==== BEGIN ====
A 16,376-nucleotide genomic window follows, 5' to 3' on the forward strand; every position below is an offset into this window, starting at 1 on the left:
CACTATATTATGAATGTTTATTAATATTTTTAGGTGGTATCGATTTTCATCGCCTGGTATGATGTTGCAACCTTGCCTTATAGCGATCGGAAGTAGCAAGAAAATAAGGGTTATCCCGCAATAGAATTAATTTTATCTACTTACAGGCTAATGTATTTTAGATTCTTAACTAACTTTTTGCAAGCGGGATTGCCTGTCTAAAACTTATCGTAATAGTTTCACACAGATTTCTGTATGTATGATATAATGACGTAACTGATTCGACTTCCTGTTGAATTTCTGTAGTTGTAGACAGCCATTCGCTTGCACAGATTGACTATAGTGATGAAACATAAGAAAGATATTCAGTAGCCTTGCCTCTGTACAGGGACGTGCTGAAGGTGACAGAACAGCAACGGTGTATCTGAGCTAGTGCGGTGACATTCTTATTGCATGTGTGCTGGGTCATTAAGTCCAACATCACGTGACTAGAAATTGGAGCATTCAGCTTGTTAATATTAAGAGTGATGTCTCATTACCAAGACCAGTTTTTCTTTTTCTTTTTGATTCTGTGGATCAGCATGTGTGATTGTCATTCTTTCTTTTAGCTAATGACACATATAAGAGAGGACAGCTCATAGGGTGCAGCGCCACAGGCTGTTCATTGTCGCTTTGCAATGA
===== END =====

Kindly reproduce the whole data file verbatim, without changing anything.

A 16,376-nucleotide genomic window follows, 5' to 3' on the forward strand; every position below is an offset into this window, starting at 1 on the left:
CACTATATTATGAATGTTTATTAATATTTTTAGGTGGTATCGATTTTCATCGCCTGGTATGATGTTGCAACCTTGCCTTATAGCGATCGGAAGTAGCAAGAAAATAAGGGTTATCCCGCAATAGAATTAATTTTATCTACTTACAGGCTAATGTATTTTAGATTCTTAACTAACTTTTTGCAAGCGGGATTGCCTGTCTAAAACTTATCGTAATAGTTTCACACAGATTTCTGTATGTATGATATAATGACGTAACTGATTCGACTTCCTGTTGAATTTCTGTAGTTGTAGACAGCCATTCGCTTGCACAGATTGACTATAGTGATGAAACATAAGAAAGATATTCAGTAGCCTTGCCTCTGTACAGGGACGTGCTGAAGGTGACAGAACAGCAACGGTGTATCTGAGCTAGTGCGGTGACATTCTTATTGCATGTGTGCTGGGTCATTAAGTCCAACATCACGTGACTAGAAATTGGAGCATTCAGCTTGTTAATATTAAGAGTGATGTCTCATTACCAAGACCAGTTTTTCTTTTTCTTTTTGATTCTGTGGATCAGCATGTGTGATTGTCATTCTTTCTTTTAGCTAATGACACATATAAGAGAGGACAGCTCATAGGGTGCAGCGCCACAGGCTGTTCATTGTCGCTTTGCAATGA